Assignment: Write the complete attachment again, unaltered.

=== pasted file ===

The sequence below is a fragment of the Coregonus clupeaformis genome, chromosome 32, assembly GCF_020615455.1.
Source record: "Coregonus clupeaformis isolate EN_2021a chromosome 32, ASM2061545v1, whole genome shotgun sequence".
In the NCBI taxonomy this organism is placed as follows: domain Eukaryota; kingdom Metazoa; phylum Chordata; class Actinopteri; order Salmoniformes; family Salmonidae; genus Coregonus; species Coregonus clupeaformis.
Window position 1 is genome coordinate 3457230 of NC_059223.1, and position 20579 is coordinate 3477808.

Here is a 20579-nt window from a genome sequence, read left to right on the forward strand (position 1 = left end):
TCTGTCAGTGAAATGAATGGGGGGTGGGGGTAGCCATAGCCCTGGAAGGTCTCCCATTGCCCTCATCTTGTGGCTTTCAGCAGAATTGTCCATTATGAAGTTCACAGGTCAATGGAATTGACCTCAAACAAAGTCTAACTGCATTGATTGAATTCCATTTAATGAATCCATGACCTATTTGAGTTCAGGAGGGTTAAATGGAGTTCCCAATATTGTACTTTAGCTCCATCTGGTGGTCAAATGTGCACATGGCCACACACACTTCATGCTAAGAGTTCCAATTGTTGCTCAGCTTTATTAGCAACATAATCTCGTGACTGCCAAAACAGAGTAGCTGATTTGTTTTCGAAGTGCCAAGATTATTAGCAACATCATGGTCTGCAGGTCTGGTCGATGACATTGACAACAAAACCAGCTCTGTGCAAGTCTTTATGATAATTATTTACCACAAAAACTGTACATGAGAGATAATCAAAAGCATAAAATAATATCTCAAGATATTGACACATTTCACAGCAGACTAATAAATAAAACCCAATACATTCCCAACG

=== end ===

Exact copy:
The sequence below is a fragment of the Coregonus clupeaformis genome, chromosome 32, assembly GCF_020615455.1.
Source record: "Coregonus clupeaformis isolate EN_2021a chromosome 32, ASM2061545v1, whole genome shotgun sequence".
In the NCBI taxonomy this organism is placed as follows: domain Eukaryota; kingdom Metazoa; phylum Chordata; class Actinopteri; order Salmoniformes; family Salmonidae; genus Coregonus; species Coregonus clupeaformis.
Window position 1 is genome coordinate 3457230 of NC_059223.1, and position 20579 is coordinate 3477808.

Here is a 20579-nt window from a genome sequence, read left to right on the forward strand (position 1 = left end):
TCTGTCAGTGAAATGAATGGGGGGTGGGGGTAGCCATAGCCCTGGAAGGTCTCCCATTGCCCTCATCTTGTGGCTTTCAGCAGAATTGTCCATTATGAAGTTCACAGGTCAATGGAATTGACCTCAAACAAAGTCTAACTGCATTGATTGAATTCCATTTAATGAATCCATGACCTATTTGAGTTCAGGAGGGTTAAATGGAGTTCCCAATATTGTACTTTAGCTCCATCTGGTGGTCAAATGTGCACATGGCCACACACACTTCATGCTAAGAGTTCCAATTGTTGCTCAGCTTTATTAGCAACATAATCTCGTGACTGCCAAAACAGAGTAGCTGATTTGTTTTCGAAGTGCCAAGATTATTAGCAACATCATGGTCTGCAGGTCTGGTCGATGACATTGACAACAAAACCAGCTCTGTGCAAGTCTTTATGATAATTATTTACCACAAAAACTGTACATGAGAGATAATCAAAAGCATAAAATAATATCTCAAGATATTGACACATTTCACAGCAGACTAATAAATAAAACCCAATACATTCCCAACG